Notable variation in VHN values following irrigation protocol indicates the potential effect of these chemical solutions on radicular dentin components. The postimmersion VHN values in the present study suggest that dentin microhardness was significantly reduced by irrigating solutions compared to baseline values. As compared to pomegranate aril extract group, both 0.2% nano chitosan and 17% EDTA showed an identical reduction in root canal dentin's microhardness. The chelating activity of EDTA produces softening of calcified components of dentin, and subsequently, a reduction in the microhardness of the root canal dentin is noticed.[29] The chelating property of chitosan responsible for calcium and phosphate extraction from radicular dentin might also be accountable for reduction in microhardness of dentin which was analogous with that of 17% EDTA. The results are in accordance with Pimenta et al.[33] and Silva et al.[34] who found that 0.2% chitosan is equally effective as 15% EDTA in microhardness reduction. On the other hand, Bastawy et al.[9] reported that 0.2% chitosan caused less reduction in dentin microhardness than 17% EDTA. In case of pomegranate aril extract, it may be hypothesized that the presence of weak acids could have altered dentin's microstructure that is liable for a minimal reduction in root dentin VHN values. Nevertheless, it may be theorized that the time-dependent demineralization effect of the irrigation regimens tested herein may be reduced in the clinical settings by the presence of smear layer, volume of irrigant used, contact period, and irrigation protocol followed.


   Conclusion Top


All the irrigants used in the study demonstrated mineral loss from the root canal dentin with maximum loss observed in 0.2% nanochitosan and least with pomegranate aril juice. A significant difference in the VHN values was recorded in all the tested groups, suggesting that microhardness is directly proportional to mineral loss. Thus, the present study's observations demonstrate the need to incorporate herbal agents such as pomegranate extract as a valuable adjunct during endodontic procedures; however, further research to enhance its clinical applicability and establish its capability as a root canal irrigant needs to be evaluated.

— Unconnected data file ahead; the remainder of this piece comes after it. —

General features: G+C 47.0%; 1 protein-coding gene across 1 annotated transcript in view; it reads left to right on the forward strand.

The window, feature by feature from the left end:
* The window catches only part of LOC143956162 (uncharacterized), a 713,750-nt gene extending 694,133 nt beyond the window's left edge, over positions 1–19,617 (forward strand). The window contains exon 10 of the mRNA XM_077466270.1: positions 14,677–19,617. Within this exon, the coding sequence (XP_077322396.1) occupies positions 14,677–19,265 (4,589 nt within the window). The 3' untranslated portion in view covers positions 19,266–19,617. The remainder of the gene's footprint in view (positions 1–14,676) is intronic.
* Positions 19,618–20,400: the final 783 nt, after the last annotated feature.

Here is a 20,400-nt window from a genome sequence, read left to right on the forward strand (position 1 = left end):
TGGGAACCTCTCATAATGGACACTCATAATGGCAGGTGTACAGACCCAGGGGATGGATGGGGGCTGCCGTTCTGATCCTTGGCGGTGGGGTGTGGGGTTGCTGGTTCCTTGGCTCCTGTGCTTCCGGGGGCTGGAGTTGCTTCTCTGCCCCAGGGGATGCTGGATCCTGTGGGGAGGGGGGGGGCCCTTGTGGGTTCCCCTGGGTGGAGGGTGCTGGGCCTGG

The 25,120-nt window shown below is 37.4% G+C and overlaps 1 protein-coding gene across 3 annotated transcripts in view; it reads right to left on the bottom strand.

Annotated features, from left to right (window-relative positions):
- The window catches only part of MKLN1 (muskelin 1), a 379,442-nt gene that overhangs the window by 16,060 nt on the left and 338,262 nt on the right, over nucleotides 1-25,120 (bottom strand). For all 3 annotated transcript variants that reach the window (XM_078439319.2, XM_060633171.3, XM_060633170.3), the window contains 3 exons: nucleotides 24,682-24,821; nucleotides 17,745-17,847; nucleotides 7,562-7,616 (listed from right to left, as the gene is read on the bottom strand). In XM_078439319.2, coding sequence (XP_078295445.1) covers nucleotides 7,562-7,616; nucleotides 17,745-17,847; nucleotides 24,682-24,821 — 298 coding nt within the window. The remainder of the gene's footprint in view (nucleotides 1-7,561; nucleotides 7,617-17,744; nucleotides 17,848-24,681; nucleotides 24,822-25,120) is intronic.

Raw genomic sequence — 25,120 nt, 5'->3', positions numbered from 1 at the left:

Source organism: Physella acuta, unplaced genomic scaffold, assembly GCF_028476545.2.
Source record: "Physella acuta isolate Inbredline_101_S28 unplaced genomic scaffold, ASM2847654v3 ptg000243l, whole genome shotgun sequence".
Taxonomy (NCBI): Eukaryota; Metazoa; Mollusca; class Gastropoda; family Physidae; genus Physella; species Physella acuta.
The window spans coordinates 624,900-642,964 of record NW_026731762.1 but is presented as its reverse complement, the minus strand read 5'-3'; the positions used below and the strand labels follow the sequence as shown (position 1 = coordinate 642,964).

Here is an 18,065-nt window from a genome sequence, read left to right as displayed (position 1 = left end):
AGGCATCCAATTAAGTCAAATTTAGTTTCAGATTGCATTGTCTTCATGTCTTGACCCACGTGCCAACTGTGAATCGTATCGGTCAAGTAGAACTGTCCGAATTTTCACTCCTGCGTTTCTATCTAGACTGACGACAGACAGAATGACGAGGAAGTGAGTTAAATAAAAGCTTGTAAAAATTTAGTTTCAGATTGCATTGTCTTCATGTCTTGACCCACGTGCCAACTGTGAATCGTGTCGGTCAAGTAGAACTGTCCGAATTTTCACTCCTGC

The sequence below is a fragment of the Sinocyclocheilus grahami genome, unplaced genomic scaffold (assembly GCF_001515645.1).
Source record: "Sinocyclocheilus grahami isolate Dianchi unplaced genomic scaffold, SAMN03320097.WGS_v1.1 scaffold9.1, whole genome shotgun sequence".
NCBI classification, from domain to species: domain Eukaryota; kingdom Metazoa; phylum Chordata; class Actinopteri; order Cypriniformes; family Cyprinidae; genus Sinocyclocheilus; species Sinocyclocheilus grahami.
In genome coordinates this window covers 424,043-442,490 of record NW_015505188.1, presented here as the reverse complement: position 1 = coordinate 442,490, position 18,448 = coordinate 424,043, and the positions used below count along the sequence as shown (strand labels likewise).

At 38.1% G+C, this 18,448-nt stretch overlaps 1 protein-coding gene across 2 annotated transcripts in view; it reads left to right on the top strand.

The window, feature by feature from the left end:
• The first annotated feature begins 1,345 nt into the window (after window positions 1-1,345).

Acknowledgments

The authors would like to thank Dr. Manoj Kumar Mallela, Professor and HOD, Department of Pediatric and Preventive Dentistry, Panineeya Institute of Dental Sciences, Hyderabad and Dr. Srikanth Mallineni, Faculty, Narayana Dental College and Hospital, Nellore for their valuable suggestions on improvising the manuscript.

Financial support and sponsorship

Nil.

Conflicts of interest

There are no conflicts of interest.



 
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Mallya L, Shenoy R, Mala K, Shenoy S. Evaluation of the antimicrobial efficacy of 20% Punica granatum, 0.2% chlorhexidine gluconate, and 2.5% sodium hypochlorite used alone or in combinations against Enterococcus faecalis: An in-vitro study. J Conserv Dent 2019;22:367-70.  Back to cited text no. 40
    



 
 
    Tables

  [Table 1], [Table 2], [Table 3], [Table 4]



 

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    Abstract
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    Materials and Me...
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  2005 - Journal of Indian Society of Pedodontics and Preventive Dentistry | Published by Wolters Kluwer - Medknow